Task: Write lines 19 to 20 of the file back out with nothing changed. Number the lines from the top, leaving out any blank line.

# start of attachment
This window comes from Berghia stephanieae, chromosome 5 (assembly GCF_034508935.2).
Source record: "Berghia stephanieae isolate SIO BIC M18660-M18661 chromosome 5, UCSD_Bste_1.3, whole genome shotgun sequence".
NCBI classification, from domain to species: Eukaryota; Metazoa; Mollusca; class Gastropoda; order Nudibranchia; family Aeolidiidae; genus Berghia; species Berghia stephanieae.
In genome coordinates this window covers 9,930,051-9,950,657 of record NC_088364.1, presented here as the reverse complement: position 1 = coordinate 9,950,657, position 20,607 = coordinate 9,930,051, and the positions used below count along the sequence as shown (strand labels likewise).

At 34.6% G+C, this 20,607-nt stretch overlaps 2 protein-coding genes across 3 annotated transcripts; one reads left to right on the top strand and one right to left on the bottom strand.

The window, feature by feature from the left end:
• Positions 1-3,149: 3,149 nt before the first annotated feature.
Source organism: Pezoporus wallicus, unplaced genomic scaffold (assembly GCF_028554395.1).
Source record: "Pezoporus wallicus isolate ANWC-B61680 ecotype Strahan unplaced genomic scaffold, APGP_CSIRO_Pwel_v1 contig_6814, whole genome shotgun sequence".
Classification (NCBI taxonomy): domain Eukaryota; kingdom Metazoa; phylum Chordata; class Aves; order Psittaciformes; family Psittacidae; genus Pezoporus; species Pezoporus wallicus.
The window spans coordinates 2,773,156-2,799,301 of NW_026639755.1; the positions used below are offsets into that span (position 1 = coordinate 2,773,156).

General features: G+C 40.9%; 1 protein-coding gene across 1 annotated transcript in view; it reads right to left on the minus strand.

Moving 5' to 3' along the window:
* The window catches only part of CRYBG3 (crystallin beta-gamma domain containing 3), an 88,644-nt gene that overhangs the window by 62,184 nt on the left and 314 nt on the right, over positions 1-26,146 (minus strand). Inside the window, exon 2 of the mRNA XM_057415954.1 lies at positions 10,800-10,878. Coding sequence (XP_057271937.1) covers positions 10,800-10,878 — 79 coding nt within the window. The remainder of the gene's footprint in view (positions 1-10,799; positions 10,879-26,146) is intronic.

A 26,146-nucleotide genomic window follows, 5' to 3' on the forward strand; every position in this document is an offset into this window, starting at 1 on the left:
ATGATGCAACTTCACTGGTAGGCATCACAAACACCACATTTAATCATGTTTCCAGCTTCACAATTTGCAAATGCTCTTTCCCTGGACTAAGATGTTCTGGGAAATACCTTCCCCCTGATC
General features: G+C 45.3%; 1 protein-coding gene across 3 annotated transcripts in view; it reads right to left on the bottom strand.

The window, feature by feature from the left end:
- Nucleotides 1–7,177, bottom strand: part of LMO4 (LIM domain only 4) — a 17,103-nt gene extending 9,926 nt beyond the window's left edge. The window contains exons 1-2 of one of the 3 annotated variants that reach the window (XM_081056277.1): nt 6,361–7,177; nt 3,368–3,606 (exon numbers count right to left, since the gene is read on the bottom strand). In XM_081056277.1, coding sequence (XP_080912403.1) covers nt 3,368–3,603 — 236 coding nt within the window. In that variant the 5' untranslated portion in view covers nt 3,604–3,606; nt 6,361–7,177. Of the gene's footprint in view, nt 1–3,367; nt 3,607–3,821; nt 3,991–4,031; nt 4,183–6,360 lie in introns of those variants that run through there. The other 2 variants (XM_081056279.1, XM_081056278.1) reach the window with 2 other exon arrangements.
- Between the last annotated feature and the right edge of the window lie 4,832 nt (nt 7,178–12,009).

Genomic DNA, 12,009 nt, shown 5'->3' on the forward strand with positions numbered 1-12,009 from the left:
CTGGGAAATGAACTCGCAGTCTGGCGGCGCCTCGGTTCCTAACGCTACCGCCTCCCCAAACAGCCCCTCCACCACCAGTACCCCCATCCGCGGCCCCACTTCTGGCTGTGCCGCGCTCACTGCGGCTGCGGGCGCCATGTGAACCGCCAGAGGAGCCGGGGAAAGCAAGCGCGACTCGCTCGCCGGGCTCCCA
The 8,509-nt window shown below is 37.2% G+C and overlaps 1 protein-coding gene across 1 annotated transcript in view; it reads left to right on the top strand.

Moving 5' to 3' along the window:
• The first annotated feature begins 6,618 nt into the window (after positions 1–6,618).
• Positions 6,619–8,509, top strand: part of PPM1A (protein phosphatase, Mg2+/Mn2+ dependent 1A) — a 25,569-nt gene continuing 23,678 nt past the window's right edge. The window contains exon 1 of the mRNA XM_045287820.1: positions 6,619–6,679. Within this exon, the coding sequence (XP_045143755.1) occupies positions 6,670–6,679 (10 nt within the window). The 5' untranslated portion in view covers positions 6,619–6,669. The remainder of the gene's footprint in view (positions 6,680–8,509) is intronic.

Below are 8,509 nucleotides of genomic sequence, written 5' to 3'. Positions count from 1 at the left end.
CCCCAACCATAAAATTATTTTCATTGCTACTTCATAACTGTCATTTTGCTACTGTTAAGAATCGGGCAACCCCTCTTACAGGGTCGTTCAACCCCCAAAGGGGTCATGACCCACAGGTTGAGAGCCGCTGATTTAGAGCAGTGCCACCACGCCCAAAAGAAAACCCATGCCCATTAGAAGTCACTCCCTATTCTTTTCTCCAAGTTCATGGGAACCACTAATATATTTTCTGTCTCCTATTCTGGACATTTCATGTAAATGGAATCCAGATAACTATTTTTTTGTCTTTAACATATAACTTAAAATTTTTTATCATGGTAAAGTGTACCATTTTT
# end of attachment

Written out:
- Nucleotides 1–7,177, bottom strand: part of LMO4 (LIM domain only 4) — a 17,103-nt gene extending 9,926 nt beyond the window's left edge. The window contains exons 1-2 of one of the 3 annotated variants that reach the window (XM_081056277.1): nt 6,361–7,177; nt 3,368–3,606 (exon numbers count right to left, since the gene is read on the bottom strand). In XM_081056277.1, coding sequence (XP_080912403.1) covers nt 3,368–3,603 — 236 coding nt within the window. In that variant the 5' untranslated portion in view covers nt 3,604–3,606; nt 6,361–7,177. Of the gene's footprint in view, nt 1–3,367; nt 3,607–3,821; nt 3,991–4,031; nt 4,183–6,360 lie in introns of those variants that run through there. The other 2 variants (XM_081056279.1, XM_081056278.1) reach the window with 2 other exon arrangements.
- Between the last annotated feature and the right edge of the window lie 4,832 nt (nt 7,178–12,009).